You likely know that the United States Constitution gives you certain rights. One of the amendments in the Constitution is the Fourth Amendment, which gives you the right to not have to undergo unreasonable searches and seizures at the hands of law enforcement officers. While this amendment gives you very firm protections for your home, the protections you have regarding your vehicle aren't as strict.
What should I do if police officers ask to search my vehicle?
Police officers can search your vehicle in a few instances. If you given them consent to search your vehicle, they can search the entire vehicle. If you are asked to consent to a search, you have three options. You can either permit the search, decline consent, or remain silent. If the police officer begins to search without your consent, you should remain silent. The exclusionary rule means that if you didn't consent and evidence, such as illegal drugs, is obtained, it can't be used against you.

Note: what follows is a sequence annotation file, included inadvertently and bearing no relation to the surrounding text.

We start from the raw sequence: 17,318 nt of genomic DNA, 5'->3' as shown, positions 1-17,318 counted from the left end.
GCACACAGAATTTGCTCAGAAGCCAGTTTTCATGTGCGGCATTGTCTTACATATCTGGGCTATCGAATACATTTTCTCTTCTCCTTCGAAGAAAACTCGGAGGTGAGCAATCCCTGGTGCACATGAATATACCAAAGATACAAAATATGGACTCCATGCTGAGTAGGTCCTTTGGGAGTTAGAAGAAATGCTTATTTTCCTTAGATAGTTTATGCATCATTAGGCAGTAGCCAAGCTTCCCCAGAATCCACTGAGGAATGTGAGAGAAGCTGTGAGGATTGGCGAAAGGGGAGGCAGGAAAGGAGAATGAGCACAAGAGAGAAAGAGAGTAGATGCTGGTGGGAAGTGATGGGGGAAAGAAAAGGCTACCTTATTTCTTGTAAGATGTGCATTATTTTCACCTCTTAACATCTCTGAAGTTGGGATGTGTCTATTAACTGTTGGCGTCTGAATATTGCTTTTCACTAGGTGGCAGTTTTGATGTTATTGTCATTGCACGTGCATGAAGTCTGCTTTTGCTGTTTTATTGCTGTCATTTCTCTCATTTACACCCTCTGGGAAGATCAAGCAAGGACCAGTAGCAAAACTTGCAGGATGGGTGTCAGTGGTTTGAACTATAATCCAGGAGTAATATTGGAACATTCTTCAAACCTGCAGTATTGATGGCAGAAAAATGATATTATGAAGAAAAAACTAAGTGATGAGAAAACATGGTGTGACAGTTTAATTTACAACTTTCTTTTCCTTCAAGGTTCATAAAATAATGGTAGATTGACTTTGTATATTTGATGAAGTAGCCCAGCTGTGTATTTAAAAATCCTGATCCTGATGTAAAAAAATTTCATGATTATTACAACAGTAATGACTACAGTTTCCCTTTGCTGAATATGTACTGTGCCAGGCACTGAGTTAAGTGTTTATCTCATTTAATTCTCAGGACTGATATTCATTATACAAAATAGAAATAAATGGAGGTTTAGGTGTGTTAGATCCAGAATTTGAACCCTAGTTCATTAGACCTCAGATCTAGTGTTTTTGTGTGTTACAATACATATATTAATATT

Are there any other instances in which an officer can search my vehicle?
There are a few other instances in which police officers can search your vehicle. If they obtain a search warrant, they can search the vehicle. If they have probable cause to believe that your car has evidence of a crime, if you are arrested and the search is directly related to your arrest, or if the officer believes a search is necessary for his or her protection, they can search your vehicle.
Calling the search of your vehicle into question is one possible option that you have when you are working on a defense. It is important that you make notes about the search so it can be determine whether you should include this in your defense or not.
Source: FindLaw, "When Can the Police Search Your Car?," accessed July 01, 2016